The Foreign Educational Institutions (Regulation of Entry and Operations) Bill, if passed by Parliament, would have paved the way for foreign universities to enter India. The human resource development (HRD) ministry has, however, found a short-cut. It has sent proposals to the Department of Industrial Policy and Promotion and the Department of Economic Affairs to permit foreign universities to open their campuses in the country.
Foreign Educational Institutions (FEIs) can set up campuses in India once they have been notified as Foreign Education Providers by the University Grants Commission.
The FEIs should be ranked among the world’s top 400 universities as per the ranking published by Times Higher Education, Quacquarelli Symonds (QS) or the Academic Ranking of World Universities by Shanghai Jiao Tong University. So now, will the FEIs actually turn up?
According to Philip G Altbach, research professor and director, Centre for International Higher Education, Boston College, “I don’t think there will be a major move by foreign universities to come to India. The preferred mode of operation now seems to be partnering with Indian institutions on various kinds of collaborations, including joint degrees, research, and the like. This is actually a better idea than branch campuses. There is less investment needed by the foreign institution and the Indian partners have more control over what happens.”
As per the HRD ministry’s proposal, these universities should be not-for-profit legal entities and should have been in existence for at least 20 years. Accreditation is also a must. Moreover, they can only set up campuses as non-profit companies governed by the Companies Act.
Some of the biggest factors that will contribute to attracting foreign players to India, says Altbach, is a huge and somewhat underserved market of students. “Some foreign universities may want a beachhead in India for research programmes, collaboration, and the like. Some may want to make money — but that would be difficult under the conditions placed by the Indian authorities — I think that placing conditions on profit-making is a good thing,” he adds.
Commenting on the proposal, Abhijit Banerjee, Ford Foundation International professor of economics at the Massachusetts Institute of Technology, says, “It depends a lot on other policies that the government may or may not enact. Right now, the best Indian higher education is in the public sector. It is incredibly scarce and heavily rationed but very cheap for those who get in. For a bright child from a low income background, it is the best shot he or she has, albeit a long shot. The entry of these new universities will make it even harder for these public universities to hold on to their best faculty members. To counter that, the UGC needs to allow merit pay so that they can compete on salary to hold on to their best faculty. Otherwise, the public system may get decimated.”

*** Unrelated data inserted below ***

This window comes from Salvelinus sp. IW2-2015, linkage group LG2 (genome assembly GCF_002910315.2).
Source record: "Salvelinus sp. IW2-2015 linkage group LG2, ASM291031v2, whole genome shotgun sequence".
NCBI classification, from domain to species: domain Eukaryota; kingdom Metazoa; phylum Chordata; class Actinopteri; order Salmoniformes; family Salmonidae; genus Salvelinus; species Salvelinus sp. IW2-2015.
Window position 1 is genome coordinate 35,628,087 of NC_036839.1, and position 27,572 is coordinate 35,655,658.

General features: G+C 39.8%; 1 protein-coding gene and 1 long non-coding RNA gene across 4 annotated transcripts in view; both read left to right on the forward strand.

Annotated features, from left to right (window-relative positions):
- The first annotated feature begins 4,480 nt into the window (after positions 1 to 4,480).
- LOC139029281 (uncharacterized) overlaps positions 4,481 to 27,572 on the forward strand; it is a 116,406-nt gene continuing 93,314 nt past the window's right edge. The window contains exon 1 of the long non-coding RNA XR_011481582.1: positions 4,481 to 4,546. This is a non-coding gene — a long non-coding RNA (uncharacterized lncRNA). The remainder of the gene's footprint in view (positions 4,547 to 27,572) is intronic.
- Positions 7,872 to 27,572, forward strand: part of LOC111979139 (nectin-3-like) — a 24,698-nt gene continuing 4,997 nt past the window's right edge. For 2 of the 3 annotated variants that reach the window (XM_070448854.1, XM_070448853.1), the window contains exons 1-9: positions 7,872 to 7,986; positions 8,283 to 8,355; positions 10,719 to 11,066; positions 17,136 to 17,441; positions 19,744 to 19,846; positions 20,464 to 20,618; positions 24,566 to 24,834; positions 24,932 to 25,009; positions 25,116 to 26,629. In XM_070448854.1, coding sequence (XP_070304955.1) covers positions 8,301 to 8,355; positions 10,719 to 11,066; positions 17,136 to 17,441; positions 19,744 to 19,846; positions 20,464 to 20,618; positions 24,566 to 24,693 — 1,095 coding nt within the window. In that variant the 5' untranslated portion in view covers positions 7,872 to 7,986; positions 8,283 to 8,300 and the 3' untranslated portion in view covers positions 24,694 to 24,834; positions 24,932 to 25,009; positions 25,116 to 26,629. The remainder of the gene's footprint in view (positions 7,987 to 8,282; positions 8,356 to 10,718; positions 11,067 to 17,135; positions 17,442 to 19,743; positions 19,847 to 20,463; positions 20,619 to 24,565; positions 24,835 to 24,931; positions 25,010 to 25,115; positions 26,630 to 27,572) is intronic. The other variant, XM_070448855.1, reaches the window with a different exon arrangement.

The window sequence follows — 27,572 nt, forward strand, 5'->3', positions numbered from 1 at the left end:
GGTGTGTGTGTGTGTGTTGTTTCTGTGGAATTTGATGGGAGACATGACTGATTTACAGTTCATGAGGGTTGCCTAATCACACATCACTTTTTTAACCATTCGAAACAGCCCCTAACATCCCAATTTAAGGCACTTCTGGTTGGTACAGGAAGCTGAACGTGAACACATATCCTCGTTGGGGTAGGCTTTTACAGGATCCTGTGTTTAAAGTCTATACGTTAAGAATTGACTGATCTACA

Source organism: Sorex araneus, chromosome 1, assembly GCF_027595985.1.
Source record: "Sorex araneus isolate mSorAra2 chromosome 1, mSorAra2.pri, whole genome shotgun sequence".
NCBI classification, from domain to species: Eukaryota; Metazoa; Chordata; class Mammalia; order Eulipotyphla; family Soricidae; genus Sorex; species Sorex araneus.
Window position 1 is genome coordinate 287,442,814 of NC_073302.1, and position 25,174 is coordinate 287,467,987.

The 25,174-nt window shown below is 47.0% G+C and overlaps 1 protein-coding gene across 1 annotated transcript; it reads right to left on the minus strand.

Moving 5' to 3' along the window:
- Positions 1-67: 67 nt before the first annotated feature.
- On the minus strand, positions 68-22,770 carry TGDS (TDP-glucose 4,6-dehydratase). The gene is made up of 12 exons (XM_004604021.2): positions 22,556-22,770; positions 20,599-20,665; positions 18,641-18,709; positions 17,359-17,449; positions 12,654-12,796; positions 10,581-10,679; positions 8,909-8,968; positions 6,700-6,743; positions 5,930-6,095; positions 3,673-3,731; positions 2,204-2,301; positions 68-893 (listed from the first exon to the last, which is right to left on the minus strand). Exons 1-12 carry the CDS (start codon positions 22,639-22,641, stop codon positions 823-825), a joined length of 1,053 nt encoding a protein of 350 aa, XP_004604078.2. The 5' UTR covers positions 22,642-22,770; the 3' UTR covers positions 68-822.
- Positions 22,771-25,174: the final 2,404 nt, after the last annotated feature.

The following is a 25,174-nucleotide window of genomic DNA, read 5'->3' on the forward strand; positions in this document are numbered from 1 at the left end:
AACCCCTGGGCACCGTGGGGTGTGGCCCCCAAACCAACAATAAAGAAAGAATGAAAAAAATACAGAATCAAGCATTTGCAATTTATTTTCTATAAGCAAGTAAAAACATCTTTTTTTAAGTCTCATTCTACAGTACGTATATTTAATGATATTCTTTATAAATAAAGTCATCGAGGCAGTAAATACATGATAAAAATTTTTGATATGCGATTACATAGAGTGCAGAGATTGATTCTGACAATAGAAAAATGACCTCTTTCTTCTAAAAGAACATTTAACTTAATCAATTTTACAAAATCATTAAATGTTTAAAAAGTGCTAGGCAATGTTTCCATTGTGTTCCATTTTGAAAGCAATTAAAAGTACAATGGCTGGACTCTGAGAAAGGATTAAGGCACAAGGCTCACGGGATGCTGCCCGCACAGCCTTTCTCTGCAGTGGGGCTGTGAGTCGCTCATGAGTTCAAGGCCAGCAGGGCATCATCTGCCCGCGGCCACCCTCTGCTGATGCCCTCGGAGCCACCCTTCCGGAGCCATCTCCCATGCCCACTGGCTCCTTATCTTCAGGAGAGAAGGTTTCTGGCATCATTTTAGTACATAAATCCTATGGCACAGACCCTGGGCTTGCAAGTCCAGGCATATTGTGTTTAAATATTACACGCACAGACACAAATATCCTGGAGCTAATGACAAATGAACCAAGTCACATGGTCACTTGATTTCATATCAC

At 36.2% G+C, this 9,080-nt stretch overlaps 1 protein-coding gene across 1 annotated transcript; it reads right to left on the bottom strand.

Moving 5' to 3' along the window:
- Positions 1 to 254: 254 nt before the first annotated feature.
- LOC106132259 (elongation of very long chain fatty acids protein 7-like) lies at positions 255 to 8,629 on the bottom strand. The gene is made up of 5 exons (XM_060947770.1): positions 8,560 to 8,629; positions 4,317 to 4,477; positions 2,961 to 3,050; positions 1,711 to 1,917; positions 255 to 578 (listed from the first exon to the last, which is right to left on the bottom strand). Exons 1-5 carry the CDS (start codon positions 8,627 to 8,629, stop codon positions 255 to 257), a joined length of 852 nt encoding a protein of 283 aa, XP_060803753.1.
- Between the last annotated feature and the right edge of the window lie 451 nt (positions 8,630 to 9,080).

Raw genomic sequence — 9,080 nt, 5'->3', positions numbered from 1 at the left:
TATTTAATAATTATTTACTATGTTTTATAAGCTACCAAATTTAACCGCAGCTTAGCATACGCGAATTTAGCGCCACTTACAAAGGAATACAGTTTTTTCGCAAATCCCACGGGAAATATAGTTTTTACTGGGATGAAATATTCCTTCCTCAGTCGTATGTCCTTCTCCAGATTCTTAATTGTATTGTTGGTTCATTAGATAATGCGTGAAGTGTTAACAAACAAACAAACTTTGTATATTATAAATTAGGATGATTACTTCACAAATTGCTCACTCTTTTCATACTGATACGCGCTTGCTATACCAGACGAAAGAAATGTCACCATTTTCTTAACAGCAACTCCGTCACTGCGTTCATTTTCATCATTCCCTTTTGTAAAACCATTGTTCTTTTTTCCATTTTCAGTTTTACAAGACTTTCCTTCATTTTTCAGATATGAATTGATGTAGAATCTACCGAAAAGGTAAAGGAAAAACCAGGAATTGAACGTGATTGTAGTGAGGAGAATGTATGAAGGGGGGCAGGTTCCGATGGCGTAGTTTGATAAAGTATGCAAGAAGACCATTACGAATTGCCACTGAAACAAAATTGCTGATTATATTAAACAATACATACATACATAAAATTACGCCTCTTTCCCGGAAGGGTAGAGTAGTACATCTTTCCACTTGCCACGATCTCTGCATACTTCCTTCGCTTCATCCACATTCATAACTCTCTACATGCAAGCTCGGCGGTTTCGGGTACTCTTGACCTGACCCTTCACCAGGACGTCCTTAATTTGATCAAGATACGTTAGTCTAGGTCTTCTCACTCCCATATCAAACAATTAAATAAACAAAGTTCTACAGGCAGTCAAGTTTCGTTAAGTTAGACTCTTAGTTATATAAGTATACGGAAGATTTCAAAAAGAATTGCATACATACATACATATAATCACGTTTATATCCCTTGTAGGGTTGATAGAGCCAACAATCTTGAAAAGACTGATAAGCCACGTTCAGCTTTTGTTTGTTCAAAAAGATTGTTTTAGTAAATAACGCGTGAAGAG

Banerjee says it’s important to open up opportunities in these new varsities to low income households especially, “if we think that the public system will be weakened by their entry. They should be required to admit, say 50%, of the class on merit rather than based on ability to pay. These merit students should be chosen on the basis of a competitive exam and the fees for them should be on a sliding scale based on family income,” he adds.
Says Rahul Choudaha, director of research and strategic development at World Education Services — a New-York based non-profit specialising in international education, “The intention of attracting foreign universities is laudable, however, the execution remains questionable. It is important to ensure that quality institutions are allowed in India. Some expectations like deposit of `25 crore and ranking of top 400 are still impractical.”
We are looking to increase multiple research collaborations with India and to promote two-way exchanges of students and faculty for mutual benefit ---- Leszek Borysiewicz, vice chancellor, University of Cambridge
India is an exceptional location for universities to offer courses. However, we do not have plans to build brick-and-mortar facilities in India at this time ---- Garth Saloner, dean, Stanford Graduate School of Business, Stanford University